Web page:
Area Residents Invited To Join Historic Cancer Study

Published 4:48 pm Thursday, August 15, 2013

More than 20 area residents have signed up for an opportunity to participate in an upcoming research study offered by the American Cancer Society. The study has the potential to change the face of cancer for future generations. And now, almost four weeks away from the event, organizers are urging area residents to sign up today to take part in the Society’s Cancer Prevention Study-3 (CPS-3) so that cancer’s greatest mysteries can be unlocked.

The Society hopes to enroll 150 participants in CPS-3 this September to help meet its nationwide goal of 300,000 enrollees. Men and women between the ages of 30 and 65 who have never been diagnosed with cancer are eligible to participate in the study that is expected to help researchers better understand the lifestyle, environmental, and genetic factors that cause or prevent cancer.

The opportunity to enroll in CPS-3 is September 19 from 4 p.m. until 6:30 p.m. and September 21 from 9 a.m. until 12:30 p.m. at the Historic Farmville Train Station (510 W. Third St.). Those interested in participating are encouraged to visit to schedule an appointment today. Organizers ask people to register to enroll in advance so they can be prepared with materials, staff and volunteers at the September enrollments.

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At the enrollment appointments, individuals will be asked to read and sign an informed consent form; complete a comprehensive survey packet that asks for information on lifestyle, behavioral, and other factors related to your health; have his/her waist circumference measured; and give a small blood sample. Upon completion of this process, the Society will send periodic follow-up surveys to update information and annual newsletters with study updates and results. The enrollment process takes approximately an hour to complete. Periodic follow-up surveys of various lengths are expected to be sent every few years to individuals.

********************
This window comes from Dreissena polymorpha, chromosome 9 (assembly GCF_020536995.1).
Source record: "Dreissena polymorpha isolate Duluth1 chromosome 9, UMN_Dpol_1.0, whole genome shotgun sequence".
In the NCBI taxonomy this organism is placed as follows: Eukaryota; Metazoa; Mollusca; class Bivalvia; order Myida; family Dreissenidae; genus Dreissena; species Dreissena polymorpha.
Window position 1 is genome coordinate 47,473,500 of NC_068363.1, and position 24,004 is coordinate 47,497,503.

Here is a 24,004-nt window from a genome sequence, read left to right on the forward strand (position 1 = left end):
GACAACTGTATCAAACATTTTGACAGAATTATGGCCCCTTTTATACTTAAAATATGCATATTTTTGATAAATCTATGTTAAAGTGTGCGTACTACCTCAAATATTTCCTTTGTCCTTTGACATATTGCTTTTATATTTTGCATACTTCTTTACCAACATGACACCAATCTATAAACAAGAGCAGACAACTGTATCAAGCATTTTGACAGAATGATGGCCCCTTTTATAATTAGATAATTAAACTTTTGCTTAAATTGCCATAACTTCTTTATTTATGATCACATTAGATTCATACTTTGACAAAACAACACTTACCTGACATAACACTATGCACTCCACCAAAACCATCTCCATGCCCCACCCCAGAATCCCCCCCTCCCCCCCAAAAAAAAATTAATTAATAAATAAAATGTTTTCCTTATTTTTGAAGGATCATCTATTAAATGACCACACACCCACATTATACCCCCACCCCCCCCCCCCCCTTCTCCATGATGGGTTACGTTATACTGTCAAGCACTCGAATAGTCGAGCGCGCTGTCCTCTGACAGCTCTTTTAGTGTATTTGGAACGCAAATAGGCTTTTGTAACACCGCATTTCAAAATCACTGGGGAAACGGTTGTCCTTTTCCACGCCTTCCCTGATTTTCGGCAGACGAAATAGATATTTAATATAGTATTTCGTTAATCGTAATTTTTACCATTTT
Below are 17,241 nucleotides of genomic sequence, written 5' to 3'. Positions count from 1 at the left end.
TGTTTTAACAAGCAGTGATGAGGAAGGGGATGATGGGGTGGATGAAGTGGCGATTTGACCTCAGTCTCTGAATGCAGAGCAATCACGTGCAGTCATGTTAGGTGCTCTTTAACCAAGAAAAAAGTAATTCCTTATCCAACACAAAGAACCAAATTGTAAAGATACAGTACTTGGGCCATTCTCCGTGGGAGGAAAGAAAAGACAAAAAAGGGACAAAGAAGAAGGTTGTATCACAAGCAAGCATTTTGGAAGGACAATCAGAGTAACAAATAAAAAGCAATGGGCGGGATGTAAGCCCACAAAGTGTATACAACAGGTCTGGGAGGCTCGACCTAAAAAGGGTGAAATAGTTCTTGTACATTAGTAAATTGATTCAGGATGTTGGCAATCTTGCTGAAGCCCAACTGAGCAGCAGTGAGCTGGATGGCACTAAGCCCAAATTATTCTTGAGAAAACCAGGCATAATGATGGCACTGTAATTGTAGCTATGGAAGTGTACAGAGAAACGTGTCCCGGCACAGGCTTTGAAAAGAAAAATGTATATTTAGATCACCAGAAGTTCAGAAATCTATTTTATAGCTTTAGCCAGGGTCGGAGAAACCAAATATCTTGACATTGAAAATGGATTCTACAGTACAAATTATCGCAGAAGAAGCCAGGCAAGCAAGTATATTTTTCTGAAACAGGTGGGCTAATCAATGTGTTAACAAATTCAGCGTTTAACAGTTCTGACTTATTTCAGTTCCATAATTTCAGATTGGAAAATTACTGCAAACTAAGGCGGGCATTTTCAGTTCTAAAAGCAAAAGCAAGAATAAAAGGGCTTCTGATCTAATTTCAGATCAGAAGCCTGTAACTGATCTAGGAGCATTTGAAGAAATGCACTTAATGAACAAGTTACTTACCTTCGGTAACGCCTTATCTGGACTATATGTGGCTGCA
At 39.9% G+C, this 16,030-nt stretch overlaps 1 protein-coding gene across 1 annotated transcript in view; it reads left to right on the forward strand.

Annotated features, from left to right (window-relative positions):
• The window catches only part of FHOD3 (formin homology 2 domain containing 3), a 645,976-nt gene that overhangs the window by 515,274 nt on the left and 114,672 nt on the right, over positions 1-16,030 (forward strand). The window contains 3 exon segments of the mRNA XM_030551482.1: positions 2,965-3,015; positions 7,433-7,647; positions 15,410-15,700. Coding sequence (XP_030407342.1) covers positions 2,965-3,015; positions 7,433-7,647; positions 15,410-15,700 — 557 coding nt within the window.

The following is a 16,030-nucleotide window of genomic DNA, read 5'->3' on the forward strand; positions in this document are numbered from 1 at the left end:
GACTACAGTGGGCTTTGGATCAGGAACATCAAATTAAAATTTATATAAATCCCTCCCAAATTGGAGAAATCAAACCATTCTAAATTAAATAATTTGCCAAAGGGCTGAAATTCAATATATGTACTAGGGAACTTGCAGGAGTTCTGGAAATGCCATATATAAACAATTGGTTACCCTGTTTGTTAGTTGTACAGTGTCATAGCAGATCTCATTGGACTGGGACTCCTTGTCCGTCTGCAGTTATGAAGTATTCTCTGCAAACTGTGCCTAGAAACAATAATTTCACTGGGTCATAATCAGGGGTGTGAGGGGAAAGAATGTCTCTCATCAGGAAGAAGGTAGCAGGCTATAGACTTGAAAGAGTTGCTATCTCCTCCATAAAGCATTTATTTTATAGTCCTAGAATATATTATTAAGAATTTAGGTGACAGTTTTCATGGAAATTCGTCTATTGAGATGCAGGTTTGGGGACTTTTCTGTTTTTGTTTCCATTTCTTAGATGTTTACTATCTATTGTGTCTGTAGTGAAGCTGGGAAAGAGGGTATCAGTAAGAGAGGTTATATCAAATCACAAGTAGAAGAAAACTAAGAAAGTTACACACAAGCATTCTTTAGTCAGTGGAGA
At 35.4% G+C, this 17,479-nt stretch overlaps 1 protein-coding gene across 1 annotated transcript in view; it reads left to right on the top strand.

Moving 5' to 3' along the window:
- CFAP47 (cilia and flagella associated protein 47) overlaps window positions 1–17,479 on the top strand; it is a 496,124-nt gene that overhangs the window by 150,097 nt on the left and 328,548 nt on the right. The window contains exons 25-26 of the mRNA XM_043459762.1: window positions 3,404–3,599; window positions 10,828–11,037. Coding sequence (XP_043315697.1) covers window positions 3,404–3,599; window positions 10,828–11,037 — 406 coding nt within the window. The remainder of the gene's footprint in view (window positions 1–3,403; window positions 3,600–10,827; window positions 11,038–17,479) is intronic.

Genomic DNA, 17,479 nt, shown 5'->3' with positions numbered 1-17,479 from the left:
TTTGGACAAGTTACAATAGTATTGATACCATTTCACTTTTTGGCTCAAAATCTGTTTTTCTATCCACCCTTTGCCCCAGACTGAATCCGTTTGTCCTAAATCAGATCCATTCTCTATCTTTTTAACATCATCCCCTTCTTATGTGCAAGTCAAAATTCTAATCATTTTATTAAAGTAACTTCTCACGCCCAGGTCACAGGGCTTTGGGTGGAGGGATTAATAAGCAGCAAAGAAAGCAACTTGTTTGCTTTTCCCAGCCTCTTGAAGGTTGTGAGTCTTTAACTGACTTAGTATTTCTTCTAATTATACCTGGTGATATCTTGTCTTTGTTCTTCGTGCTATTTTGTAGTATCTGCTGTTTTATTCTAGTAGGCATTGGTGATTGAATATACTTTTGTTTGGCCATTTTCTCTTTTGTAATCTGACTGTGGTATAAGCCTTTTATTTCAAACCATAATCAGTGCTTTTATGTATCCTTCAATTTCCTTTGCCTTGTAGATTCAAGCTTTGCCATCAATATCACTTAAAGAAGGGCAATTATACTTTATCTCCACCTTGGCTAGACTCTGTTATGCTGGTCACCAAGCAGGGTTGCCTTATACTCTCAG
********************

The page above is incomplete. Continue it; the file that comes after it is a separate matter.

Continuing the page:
Researchers will use the data from CPS-3 to build on evidence from a series of American Cancer Society studies that began in the 1950s that collectively have involved millions of volunteer participants. The Hammond-Horn Study and previous Cancer Prevention Studies (CPS-I, and CPS-II) have played a major role in understanding cancer prevention and risk, and have contributed significantly to the scientific basis and development of public health guidelines and recommendations. Those studies confirmed the link between cigarette smoking and lung cancer, demonstrated the link between larger waist size and increased death rates from cancer and other causes, and showed the considerable impact of air pollution on heart and lung conditions. The current study, CPS-II, began in 1982 and is still on-going. But changes in lifestyle and in the understanding of cancer in the more than two decades since its launch make it important to begin a new study.

The voluntary, long-term commitment by participants is what will produce benefits for decades to come. For more information or to learn how to become involved with CPS-3, visit or contact the American Cancer Society at or 1-888-604-5888.